Oh wait, that’s exactly what happened.
Guess Frank Sinatra was right when he said that “the best revenge is massive success.”
In 1977, former President Richard Nixon had a strange relationship with the American public: despite resigning in scandal, he’d been granted a full pardon by President Ford and had never formally admitted to any wrongdoing.
So when David Frost, a British variety show host in the decline of his career, offered Nixon $600,000 for a series of interviews, Nixon saw it as an opportunity to rebuild his image while making a little cash.
What nobody saw coming is the fact that Frost used his journalistic savvy to ask actual, you know, questions. Combined with the fact that the interviews were unrehearsed and unformatted, Nixon was completely caught off guard, famously slipping up with the line: “when the president does it, that means that it is not illegal.”
That’s right: the closest America ever came to getting a Watergate confession was when Tricky Dick, who could stonewall even the most skilled interviewers, went toe-to-toe with a British TV personality.
6. Operation Do-Your-Homework
In December of 1940, Nazi Germany decided it’d be a good idea to invade its ally the Soviet Union. “Operation Barbarossa” began in June of 1941 and continued through early December.
Things went well at first, but the Soviets eventually made a spectacular comeback that forced the Germans out of their territory. You may have already picked up on this when you saw the words “early December.”
Like Napoleon in 1812, the Crusaders in 1242, or just about anyone else who has ever tried to battle through a Russian winter, German troops found themselves totally unprepared to endure the progression of rain, mud, ice, and snow that met them on their way to Moscow.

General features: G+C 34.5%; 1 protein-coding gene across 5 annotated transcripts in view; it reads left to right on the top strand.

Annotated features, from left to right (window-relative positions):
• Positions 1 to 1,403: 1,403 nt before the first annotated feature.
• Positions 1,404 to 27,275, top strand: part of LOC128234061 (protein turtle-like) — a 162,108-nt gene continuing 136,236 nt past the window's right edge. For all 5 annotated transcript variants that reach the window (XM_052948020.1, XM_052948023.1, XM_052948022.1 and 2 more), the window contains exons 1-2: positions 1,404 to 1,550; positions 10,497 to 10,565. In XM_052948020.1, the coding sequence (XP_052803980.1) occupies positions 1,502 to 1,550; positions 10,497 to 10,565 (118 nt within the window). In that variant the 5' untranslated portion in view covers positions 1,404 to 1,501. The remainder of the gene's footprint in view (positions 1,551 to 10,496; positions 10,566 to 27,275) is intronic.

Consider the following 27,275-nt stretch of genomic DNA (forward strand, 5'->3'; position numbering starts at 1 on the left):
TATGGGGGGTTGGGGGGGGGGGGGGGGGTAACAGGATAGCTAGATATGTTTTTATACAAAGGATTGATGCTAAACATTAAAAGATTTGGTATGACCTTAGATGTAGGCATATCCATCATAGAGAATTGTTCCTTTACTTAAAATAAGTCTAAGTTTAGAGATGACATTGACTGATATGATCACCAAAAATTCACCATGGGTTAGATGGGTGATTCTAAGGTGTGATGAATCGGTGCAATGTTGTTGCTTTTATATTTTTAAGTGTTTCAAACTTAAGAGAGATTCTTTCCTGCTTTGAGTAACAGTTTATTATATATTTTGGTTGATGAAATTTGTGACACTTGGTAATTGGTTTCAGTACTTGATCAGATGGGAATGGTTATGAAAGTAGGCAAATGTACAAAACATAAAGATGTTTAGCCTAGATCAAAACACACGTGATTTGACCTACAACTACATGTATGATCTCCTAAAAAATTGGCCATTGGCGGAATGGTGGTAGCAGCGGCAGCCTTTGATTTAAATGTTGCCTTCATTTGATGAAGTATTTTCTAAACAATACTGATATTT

And, of course, once they retreated, there was that whole issue of having to fight a land war on either side of them. (Spoiler alert! The other guys won.)
By the late thirteenth century, the Mongol Empire stretched from Korea to Eastern Europe, making it the largest contiguous empire the world has ever seen. In fact, Mongols are the only people in history ever to have successfully pulled off a winter invasion of Russia. Basically, these guys are the rockstars of the military world.
So when it came time to invade Japan, only two things could stop them:
1) A typhoon
2) Another typhoon
In November of 1274, Kublai Khan sent a fleet of an estimated 600 ships into Hakata Bay. They were devastated by a typhoon after only one day of fighting. Dismayed but not defeated, Kublai Khan spent the next seven years regrouping for a bigger, stronger attack.
In August of 1281, the Mongols sent an estimated 900 ships into Hakata Bay – only to be destroyed by a second, much larger typhoon. Just to be clear, although typhoons are common in Japan, the first one happened well after typhoon season and the second was a kind that’s estimated to occur only once every few hundred years.
Convinced of a divine intervention, the Japanese called the two storms “kamikaze,” or divine winds. Kublai Khan was inclined to agree: the Mongols never tried to invade Japan again.